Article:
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FOR IMMEDIATE RELEASE

International Group Meets on Phosphorus Management: a Key to Improving the Environment and Global Food Security August 22, 2011 – Zurich and Muscle Shoals, Ala., USA – The third workshop of the Global TraPs project will take place August 29-30, 2011, in Zurich, Switzerland. About 70 participants from more than a dozen countries will gather to explore how humans can more sustainably manage phosphorus (P), particularly phosphate fertilizer. Sustainable management of P is a key to ensuring food security and improving environmental quality. Through case studies, Global TraPs work groups will investigate, for example, how to prevent P from organic and inorganic fertilizers used on farms from running off into waterways, where it can drastically degrade living conditions for aquatic life. Another focus, reusing P from waste streams such as sewage sludge, can be important in the effort to control costs in the mining, production and use of products containing P, which some experts say may not always be as available and affordable as it now is. Global TraPs stands for “Global Transdisciplinary Processes for Sustainable Phosphorus Management.” The five-year project (2010-2015) follows a transdisciplinary approach, a process designed to integrate perspectives from participants who represent diverse parts of society and generate knowledge to benefit mankind. Another feature of this approach is that it allows for discourse, reflection and learning in a nonpoliticized and non-competitive arena that allows participants to identify options for more sustainable use of phosphorus. Global TraPs co-leaders are “practice” leader Dr. Amit H. Roy, president and CEO of IFDC, and “science” leader Professor Roland W. Scholz, head of the Institute for Environmental Decisions at the Swiss Federal Institute of Technology (ETH Zurich). Here, “science” participants are researchers from various disciplines with an interest in P management. “Practice” participants are producers and users of phosphorus, along with those facilitating their efforts, such as extension and development organizations. Participants come from various organizations including the Food and Agriculture Organization (FAO) of the United Nations, the International Plant Nutrition Institute (IPNI), the United Nations Environment Programme (UNEP), mineral fertilizer and agricultural trading company Keytrade AG, as well as universities in Austria, Canada, China, Germany, Japan, South Africa, Switzerland, the United Kingdom and Vietnam. According to a joint statement by Scholz and Roy, “Phosphorus is one of the key nutrients necessary to human, animal and plant life. Phosphorus is also a finite resource that must be used more effectively and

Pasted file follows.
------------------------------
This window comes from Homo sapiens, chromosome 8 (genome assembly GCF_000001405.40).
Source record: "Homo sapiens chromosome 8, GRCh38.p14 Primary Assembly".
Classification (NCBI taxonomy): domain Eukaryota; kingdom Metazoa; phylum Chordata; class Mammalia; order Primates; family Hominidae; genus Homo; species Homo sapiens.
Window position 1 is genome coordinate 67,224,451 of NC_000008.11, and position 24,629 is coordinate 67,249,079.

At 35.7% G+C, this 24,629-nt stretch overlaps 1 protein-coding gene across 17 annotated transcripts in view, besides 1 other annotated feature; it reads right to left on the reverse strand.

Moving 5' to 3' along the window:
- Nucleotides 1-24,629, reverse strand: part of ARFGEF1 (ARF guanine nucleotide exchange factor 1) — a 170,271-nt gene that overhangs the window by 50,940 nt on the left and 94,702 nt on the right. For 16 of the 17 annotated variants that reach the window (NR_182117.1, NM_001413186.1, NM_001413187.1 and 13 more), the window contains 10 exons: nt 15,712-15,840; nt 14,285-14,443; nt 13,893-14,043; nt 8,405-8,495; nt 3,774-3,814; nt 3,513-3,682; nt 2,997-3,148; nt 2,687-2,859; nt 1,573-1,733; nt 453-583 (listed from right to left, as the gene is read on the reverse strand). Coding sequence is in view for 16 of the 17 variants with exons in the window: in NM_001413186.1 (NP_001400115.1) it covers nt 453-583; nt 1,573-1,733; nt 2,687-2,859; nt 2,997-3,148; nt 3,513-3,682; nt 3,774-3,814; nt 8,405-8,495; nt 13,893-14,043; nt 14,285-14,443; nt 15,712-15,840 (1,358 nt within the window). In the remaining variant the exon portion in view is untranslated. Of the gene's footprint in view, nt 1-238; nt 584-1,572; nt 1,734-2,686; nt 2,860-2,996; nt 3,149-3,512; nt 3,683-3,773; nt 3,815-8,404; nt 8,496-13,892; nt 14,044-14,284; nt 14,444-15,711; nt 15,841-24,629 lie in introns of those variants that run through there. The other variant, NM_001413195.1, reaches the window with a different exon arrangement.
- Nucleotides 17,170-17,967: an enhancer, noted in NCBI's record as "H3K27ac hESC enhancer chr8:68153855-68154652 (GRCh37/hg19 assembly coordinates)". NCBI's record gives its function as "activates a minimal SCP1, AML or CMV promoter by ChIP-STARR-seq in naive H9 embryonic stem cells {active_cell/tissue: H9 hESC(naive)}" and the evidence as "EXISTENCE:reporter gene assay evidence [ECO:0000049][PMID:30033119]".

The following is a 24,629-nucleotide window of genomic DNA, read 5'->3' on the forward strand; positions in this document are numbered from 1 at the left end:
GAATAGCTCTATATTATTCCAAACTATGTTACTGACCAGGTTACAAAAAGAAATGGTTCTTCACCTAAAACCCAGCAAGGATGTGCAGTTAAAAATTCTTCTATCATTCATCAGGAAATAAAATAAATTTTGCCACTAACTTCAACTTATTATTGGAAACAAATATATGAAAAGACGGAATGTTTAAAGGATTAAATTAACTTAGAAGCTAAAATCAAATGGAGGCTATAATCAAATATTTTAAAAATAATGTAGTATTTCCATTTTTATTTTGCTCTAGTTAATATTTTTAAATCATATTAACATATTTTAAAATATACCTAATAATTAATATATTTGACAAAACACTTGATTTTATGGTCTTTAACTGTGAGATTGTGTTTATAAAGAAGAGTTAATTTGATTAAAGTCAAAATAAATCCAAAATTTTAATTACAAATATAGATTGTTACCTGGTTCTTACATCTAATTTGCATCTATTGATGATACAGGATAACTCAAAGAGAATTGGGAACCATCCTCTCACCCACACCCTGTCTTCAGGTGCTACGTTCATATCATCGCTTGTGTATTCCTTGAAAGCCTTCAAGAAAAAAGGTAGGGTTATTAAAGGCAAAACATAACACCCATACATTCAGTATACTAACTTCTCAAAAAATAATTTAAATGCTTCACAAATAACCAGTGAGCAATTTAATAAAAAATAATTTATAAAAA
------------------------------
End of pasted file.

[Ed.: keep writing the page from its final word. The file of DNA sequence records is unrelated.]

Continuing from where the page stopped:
efficiently. By focusing on phosphorus from the supply chain perspective, the Global TraPs initiative seeks to bring greater understanding to a number of issues that confront humanity and our environment.” Global TraPs participants are organized into groups called nodes which represent different phases of the life cycle of P products – exploration, mining, processing, use, dissipation and recycling and crosscutting issues. The composition and leadership of the node groups is also designed to be balanced between science and practice participants. The project provides a platform for knowledge-sharing, collaborating and mutual learning among science and practice participants to cultivate development of both well-informed policy orientations and stakeholder-informed research. The goals of the August workshop are to:  Develop guiding questions for each project node.  Define a list of questions about critical aspects of P sustainability in each node, keeping systemic and contextual factors in mind, to identify research and knowledge gaps.  Provide a forum for a pre-competitive discourse and learning among actors from practice, science and other stakeholders. IFDC is a public international organization focused on increasing and sustaining food security and agricultural productivity in developing countries through the development and transfer of effective and environmentally sound crop nutrient technology and agribusiness expertise. IFDC is governed by an international board of directors with representation from developed and developing countries. The nonprofit Center is supported by various bilateral and multilateral aid agencies, private foundations and national governments. ### IFDC contacts: Scott Mall small@ifdc.org 256/381-6600 ext. 234 ETH contact: Rebecca Cors rebecca.cors@env.ethz.ch + 41 (0) 44 632 4804

Courtney Greene cgreene@ifdc.org 256/381-6600 ext. 357


International Group Meets on Phosphorus Management